On October 2nd, 2018, Jamal Khashoggi walked into the Saudi Arabian consulate in Istanbul in order to obtain marriage papers. Over the next few hours, he was beaten, strangled, and dismembered by a 15 man Saudi “security team”. A journalist for the Washington Post, Khashoggi lived in the United States as a permanent resident. He studied at Indiana State University. His residence in the United States was a result of his exile – Mr. Khashoggi fled the Kingdom of Saudi Arabia in 2017, and the United States provided him a home. Yet, because he committed the crime of softly criticizing the Saudi regime, he was killed in a fashion straight out of 12th century Europe. When Mohammed Bin Salman ordered the killing of Khashoggi, he proved himself to be a modern day Macbeth – a vicious tyrant willing to bathe in a sea of blood in order to preserve his own power. Of course, Macbeth quickly met his end – and indications out of Saudi Arabia suggest that Mohammed Bin Salman may be losing his grasp on power as well.
The alliance between the Kingdom of Saudi Arabia and the United States has always been one of convenience. Saudi Arabia is rich in oil, and the industrial powerhouse of the post-World War II United States needed oil. Saudi Arabia provided a strong anti-communist state in the Middle East, at a time when the threat of Soviet tanks sweeping down into the Arab world was a major concern. When Nasser took power in Egypt and a wave of anti-American, pan-Arabian sentiments threatened the American position in the Middle East, Saudi Arabia held back the pan-Arab tide. When Iran fell to thuggish Islamism in 1979, Saudi Arabia was left to counter the new threat. For these reasons, we tolerated the wanton brutality of the Saudi state. America ignored Saudi Arabia’s support of the PLO and anti-Israeli rhetoric, and when King Faisal single-handedly sent the price of oil skyrocketing in 1973 (due to America’s support for Israel), American diplomats negotiated with the Saudis and ended the embargo in 1974. America has ignored the fact that 15 of the 9/11 hijackers were from Saudi Arabia, and turned a blind eye to potential links between Saudi Arabia and Sunni radical groups such as ISIS and Al-Qaeda. When Saudi Arabia asks for weapons to slaughter Yemenis, America sells weapons in the billions.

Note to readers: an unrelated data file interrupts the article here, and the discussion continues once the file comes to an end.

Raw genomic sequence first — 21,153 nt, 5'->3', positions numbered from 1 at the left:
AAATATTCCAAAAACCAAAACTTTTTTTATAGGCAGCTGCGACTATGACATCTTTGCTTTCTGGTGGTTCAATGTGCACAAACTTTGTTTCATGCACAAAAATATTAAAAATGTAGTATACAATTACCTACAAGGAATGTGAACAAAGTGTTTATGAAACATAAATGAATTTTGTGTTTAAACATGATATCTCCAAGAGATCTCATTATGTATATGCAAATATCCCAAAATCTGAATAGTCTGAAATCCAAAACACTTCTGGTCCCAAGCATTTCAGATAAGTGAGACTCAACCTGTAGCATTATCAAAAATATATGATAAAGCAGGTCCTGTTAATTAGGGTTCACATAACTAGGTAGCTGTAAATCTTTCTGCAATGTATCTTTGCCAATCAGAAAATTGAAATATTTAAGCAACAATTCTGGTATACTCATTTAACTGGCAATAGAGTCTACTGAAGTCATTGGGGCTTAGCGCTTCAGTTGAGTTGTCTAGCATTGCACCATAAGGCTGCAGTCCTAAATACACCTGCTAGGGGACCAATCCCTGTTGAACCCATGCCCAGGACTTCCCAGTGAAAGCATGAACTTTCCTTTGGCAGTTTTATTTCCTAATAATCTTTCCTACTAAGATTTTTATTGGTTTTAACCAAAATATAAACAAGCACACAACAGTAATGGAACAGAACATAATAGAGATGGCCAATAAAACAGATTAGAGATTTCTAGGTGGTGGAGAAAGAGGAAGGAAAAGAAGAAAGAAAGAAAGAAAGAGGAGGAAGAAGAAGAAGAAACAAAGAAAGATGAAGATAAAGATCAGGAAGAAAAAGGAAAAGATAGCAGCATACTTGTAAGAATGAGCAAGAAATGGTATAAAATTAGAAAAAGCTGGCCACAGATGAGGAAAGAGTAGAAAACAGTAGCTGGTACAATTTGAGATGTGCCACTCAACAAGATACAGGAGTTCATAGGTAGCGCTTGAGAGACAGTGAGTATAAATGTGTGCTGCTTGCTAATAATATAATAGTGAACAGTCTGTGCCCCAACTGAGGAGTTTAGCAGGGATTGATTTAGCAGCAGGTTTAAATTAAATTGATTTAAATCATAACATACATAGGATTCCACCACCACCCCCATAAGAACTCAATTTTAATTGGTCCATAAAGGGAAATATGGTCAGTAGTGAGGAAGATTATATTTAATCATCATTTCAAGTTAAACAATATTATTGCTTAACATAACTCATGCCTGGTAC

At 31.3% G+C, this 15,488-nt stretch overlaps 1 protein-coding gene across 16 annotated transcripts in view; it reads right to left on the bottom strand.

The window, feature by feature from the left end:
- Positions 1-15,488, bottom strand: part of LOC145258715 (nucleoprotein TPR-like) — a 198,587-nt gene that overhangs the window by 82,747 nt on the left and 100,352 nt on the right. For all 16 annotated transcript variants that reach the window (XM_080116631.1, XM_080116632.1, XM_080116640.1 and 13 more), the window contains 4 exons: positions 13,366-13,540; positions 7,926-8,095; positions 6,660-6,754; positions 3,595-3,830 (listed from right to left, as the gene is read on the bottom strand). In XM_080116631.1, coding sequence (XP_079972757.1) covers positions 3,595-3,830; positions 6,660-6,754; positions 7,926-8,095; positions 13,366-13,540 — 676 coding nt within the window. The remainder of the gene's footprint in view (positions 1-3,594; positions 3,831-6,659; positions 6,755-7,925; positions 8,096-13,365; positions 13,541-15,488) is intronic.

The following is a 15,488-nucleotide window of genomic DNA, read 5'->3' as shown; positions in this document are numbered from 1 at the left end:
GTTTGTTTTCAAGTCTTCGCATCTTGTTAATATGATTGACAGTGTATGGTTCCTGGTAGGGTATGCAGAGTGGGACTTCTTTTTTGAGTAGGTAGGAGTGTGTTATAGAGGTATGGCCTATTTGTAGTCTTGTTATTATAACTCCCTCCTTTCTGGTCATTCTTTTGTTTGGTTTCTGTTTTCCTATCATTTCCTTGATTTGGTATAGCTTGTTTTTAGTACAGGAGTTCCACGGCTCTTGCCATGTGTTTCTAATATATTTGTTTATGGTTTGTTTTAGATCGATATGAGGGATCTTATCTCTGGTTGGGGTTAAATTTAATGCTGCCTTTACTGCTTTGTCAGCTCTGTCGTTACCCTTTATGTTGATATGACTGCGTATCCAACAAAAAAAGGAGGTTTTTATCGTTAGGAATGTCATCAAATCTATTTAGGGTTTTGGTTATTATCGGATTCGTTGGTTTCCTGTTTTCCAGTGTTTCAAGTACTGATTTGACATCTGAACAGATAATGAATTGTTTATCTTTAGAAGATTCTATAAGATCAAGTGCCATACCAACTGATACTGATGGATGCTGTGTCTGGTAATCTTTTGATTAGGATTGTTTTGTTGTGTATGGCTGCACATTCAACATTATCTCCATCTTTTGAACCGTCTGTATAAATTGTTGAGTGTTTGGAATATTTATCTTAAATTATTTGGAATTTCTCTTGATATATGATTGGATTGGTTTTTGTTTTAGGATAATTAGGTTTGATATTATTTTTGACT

We shall let this continue for no longer.
The moral problems with the American-Saudi alliance are so obvious that they need not be stated. What truly matters in foreign policy is national interest – while moral dilemmas may pan out over the span of weeks or months, the question of national interest influences foreign policies for decades. Fundamentally, nothing about American or Saudi Arabian national interests, with respect to each other, has changed. Both America and Saudi Arabia are anti-Iranian states, and America desires Saudi Arabian oil. But, when the entire world is viewed as a system, the dynamics have changed immensely as a result of the Khashoggi case.